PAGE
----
South Park’s Timmy isn’t the only character Trey Parker and Matt Stone created who’s obsessed with his own name. In their 2004 film Team America: World Police, one of the many celebrities being satirized (via supermarionette) is Matt Damon—but in the film’s scathingly skewed vision of reality, Damon is either intellectually or egotistically incapable (maybe both?) of saying anything other than “Matt Damon!” In his Reddit AMA earlier this year, the real-life Damon said he approved of his less than flattering portrayal in the film, saying it was “brilliant” and that “all the comedy [Parker and Stone are] doing is really next-level stuff.” To which the fictionalized Damon might have added, “Matt Damon!” [Jason Heller]

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9. The Road Runner, Looney Tunes

As usual, Weird Al Yankovic said it best: “It’s a sad, depressing story about a pathetic coyote who spends every waking moment of his life in the futile pursuit of a sadistic road runner who mocks him and laughs at him as he’s repeatedly crushed and maimed! Hope you enjoy it!” Yes, beneath the classic Looney Tunes zaniness there’s a current of existential despair, as happiness is perpetually just out of reach for Wile E. Coyote, who can never experience true happiness no matter how furiously he rocket-skates towards it. In the end, we are all that coyote, pursuing our dreams and forever falling frustratingly short and plummeting off the cliff of thwarted ambitions. But while the rest of us can find solace in friends, alcohol, and expertly written pop-culture web sites, the coyote is left with only the cold comfort of a mocking rejoinder ringing in his ears: A cheerfully oblivious “Meep Meep!” [Mike Vago]

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10. Finding Nemo

Considering that Disney and Pixar’s animated production of aquatic life near Australia’s Great Barrier Reef is mostly about animals, it’s not terribly surprising that they wouldn’t all have a strong command of human speech (or memory, in Dory’s case). Bubbles, the yellow tang fish in P. Sherman’s aquarium on Wallaby Way, is traumatized enough by his captivity that he’s obsessed with the bubbles that come out of the tank’s treasure chest. That means mostly he says “bubbles,” but to be fair, he adds a few possessives here and there, and even once drops in a “I love the bubbles,” the poor guy. The real one-word wonders in the film are the seagulls that populate the pier; the film captures perfectly the tone and mindset of the greedy birds, who only say “Mine? Mine. Mine!” [Sonia Saraiya]

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11. Domo, Domo-kun

A character spawned as the promotional mascot of Japan’s public broadcaster NHK, Domo turned into a manga star and Internet darling. But he first saw life as a stop-motion animation creation who existed in a world populated with animal friends who could understand him—despite his vocabulary consisting of muffled grunts that mostly sounded like his own name. Domo’s star may shine brightest on the Internet, however, where his sweet face and kind demeanor have made him a merchandising superstar. He’s a gentle soul who, despite a limited vocabulary, is capable of speaking volumes (masturbating kitten memes notwithstanding). [Libby Hill]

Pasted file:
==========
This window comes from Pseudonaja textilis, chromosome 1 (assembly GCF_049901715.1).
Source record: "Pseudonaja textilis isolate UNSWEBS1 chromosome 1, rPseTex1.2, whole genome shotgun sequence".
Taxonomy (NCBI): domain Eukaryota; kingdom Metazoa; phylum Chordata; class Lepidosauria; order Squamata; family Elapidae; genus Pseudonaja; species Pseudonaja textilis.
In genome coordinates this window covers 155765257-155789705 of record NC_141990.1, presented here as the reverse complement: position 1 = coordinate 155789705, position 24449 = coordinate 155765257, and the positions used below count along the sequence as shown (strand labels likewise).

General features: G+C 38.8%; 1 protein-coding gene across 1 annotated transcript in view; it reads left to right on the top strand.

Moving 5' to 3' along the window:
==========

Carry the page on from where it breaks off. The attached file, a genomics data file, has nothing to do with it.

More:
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12. Magnitude, Community

Magnitude is introduced as a one-man party, and he never fails to amp up an episode with his staccato “pop, pop!” and accompanying emphatic raise-the-roof gesture. He’s not so much of a one-trick pony as a human running gag that’s applied to virtually any situation (Dean Pelton tells Magnitude: “You usually have the perfect blend of brevity and wit that sums up situations”). Magnitude (Luke Youngblood, who’s British and played a young Lee Jordan in the first two Harry Potter movies) does say more than “pop, pop”—in “For A Few Paintballs More,” for example, he explains that as a one-man party it would be a paradox to join up with a team. But his consistent “pops” are his defining character trait, and he always delivers them with aplomb at precisely the right moment. In fact, the episode “Economics Of Marine Biology” plays out what it means when Magnitude’s catchphrase is taken away. After a rich potential student decides he wants the motto for himself, Magnitude’s breakdown and pathetic search for a replacement (“Diggity do?”) forces Dean Pelton to confront his mistake. “Greendale is Magnitude saying ‘pop, pop,’” the Dean says. He’s right: Characters like Magnitude, and their intermittent but important contributions to the show, are part of what makes Community so special. [Caitlin PenzeyMoog]

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13. Annyong Bluth, Arrested Development

It comes as no surprise that Arrested Development, once committed to a long-term gag, could really make it sing. Perhaps one of the most fruitful jokes from the series comes in the form of Annyong Bluth. The adopted Korean son of George and Lucille, the boy arrived knowing no English and greeting his new family with the Korean word for hello: “Annyeong.” Which they repeated. Which he repeated. The Bluths took ” “” “annyeong” to be his name, launching the group down a riotous path in which the majority of the character’s dialogue was repeating the Korean word for hello, with a few notable exceptions, including selling the entire family out to the SEC in the (original) series finale. That his actual name was Hel-loh, revealed in the same episode, made it all the more delicious. [Libby Hill]

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14. Uh-Huh, Our Gang, Little Rascals

Most people probably recognize Uh-Huh from 1994’s Little Rascals, but the source material for the film comes from Hal Roach’s Our Gang, a series of black-and-white shorts beginning in the 1920s. The neighborhood group of trouble-making, Sunday-school skipping, derby-racing kids includes Uh-Huh, who answers everything in the affirmative with “uh-huh” or sometimes a drawn-out “uh-huuuh.” Luckily, no one asks him anything for which “uh-huh” isn’t a sufficient answer, until (in the 1994 movie) Uh-Huh shocks his friends by responding “nuh-uh” and eloquently explaining: “Actually, I’ve always had a rather extensive vocabulary, not to mention a phenomenal grasp of grammar and a superlative command of syntax. I simply chose not to employ them.” Uh-Huh is arguably better in the earlier product, as the children in the 80-year-old shorts are far less grating than their 1994 counterparts. There are some oddities, like 8-year-old boys dressed to the nines in suits and girls toting old-lady bags, but their overall style is realistically childlike, recalling Charles M. Schulz’s Peanuts. Also like Charlie Brown and his friends, the earlier gang of rascals rarely interacts with adults, whereas the 1994 group is subject to interacting with Donald Trump, who plays the oil tycoon father of the new rival kid. [Caitlin PenzeyMoog]